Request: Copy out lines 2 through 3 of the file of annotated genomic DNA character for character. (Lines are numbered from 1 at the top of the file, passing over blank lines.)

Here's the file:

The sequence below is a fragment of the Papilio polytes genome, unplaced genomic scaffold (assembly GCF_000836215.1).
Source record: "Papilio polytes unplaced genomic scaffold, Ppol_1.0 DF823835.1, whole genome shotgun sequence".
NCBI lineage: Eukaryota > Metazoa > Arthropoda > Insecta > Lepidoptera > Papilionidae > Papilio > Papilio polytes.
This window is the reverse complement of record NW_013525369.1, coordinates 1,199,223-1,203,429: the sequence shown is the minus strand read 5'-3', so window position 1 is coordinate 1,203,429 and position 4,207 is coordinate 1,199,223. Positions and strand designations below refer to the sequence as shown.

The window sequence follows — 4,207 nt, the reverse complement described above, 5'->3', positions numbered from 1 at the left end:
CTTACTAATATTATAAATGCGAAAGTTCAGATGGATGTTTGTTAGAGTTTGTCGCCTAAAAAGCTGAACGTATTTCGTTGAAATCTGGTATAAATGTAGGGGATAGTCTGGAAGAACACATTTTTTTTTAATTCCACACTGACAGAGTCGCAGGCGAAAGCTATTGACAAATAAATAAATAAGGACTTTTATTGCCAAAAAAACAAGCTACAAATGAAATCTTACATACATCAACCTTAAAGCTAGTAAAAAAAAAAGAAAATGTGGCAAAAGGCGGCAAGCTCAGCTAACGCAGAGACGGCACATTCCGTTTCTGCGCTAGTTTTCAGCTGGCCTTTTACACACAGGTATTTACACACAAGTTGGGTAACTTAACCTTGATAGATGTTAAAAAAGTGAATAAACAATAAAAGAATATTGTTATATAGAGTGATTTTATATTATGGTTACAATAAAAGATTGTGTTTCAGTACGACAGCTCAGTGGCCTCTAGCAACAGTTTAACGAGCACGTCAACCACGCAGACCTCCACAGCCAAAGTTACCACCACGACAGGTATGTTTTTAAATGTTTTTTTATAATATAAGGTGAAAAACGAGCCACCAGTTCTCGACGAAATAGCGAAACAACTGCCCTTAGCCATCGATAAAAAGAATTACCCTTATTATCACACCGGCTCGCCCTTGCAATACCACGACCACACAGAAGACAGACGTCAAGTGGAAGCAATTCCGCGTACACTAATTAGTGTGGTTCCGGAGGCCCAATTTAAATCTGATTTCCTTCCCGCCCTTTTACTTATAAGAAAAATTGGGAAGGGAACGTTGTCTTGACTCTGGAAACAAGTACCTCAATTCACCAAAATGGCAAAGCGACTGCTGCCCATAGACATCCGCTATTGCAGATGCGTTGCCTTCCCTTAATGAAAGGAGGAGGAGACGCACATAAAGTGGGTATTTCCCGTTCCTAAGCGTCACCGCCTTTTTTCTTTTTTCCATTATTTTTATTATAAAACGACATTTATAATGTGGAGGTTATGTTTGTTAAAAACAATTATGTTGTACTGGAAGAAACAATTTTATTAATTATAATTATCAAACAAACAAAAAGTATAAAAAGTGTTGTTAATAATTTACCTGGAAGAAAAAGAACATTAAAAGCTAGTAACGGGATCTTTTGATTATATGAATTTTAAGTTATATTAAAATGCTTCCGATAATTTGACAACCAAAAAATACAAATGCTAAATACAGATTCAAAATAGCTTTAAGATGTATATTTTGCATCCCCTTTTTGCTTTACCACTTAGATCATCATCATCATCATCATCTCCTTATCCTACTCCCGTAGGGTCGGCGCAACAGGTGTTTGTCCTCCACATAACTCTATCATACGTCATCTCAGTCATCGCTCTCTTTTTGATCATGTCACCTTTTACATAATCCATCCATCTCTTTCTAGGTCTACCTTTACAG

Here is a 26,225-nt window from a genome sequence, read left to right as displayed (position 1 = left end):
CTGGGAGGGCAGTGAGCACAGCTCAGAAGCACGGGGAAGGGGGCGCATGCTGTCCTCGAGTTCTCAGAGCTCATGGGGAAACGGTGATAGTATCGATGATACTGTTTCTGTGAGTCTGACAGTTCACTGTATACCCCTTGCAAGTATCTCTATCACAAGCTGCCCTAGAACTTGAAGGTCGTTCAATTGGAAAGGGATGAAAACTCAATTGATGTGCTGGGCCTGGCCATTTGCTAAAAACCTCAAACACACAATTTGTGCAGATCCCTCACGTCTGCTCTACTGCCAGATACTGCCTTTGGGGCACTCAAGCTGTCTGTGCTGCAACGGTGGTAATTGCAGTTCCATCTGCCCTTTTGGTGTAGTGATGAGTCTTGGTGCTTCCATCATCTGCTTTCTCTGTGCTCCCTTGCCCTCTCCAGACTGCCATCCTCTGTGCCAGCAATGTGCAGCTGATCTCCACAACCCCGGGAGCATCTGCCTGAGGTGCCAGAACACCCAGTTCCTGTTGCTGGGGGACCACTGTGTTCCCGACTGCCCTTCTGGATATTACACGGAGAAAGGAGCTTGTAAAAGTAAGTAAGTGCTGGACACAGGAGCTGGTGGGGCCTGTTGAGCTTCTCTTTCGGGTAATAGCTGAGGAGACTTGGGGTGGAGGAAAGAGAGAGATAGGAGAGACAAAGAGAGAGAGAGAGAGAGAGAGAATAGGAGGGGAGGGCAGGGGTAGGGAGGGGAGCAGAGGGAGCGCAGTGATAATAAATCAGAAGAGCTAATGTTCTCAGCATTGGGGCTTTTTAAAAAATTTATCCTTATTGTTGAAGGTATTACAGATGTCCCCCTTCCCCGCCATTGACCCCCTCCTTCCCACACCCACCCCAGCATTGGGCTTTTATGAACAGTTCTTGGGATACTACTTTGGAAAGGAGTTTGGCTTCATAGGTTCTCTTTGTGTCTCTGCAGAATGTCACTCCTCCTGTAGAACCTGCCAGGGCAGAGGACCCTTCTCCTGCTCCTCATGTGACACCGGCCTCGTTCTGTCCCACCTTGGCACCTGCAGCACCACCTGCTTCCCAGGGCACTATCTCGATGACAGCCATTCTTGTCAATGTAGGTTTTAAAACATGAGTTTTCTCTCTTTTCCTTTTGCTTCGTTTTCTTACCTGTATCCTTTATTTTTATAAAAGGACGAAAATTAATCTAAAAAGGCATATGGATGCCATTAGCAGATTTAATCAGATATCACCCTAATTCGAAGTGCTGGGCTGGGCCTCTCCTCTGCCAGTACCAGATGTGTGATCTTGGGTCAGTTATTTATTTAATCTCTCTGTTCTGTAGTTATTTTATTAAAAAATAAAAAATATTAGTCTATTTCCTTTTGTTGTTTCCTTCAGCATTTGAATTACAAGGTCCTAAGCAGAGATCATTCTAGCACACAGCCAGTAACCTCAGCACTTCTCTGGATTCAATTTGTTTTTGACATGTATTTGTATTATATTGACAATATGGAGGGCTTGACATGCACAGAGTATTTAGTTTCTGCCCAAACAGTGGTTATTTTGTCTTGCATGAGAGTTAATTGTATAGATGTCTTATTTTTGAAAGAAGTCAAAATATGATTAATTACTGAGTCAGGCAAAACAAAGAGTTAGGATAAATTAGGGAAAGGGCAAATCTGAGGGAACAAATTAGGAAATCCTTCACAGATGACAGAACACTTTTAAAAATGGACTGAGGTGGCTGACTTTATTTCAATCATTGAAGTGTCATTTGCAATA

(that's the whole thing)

Source record: "Papilio polytes unplaced genomic scaffold, Ppol_1.0 DF823835.1, whole genome shotgun sequence".
NCBI lineage: Eukaryota > Metazoa > Arthropoda > Insecta > Lepidoptera > Papilionidae > Papilio > Papilio polytes.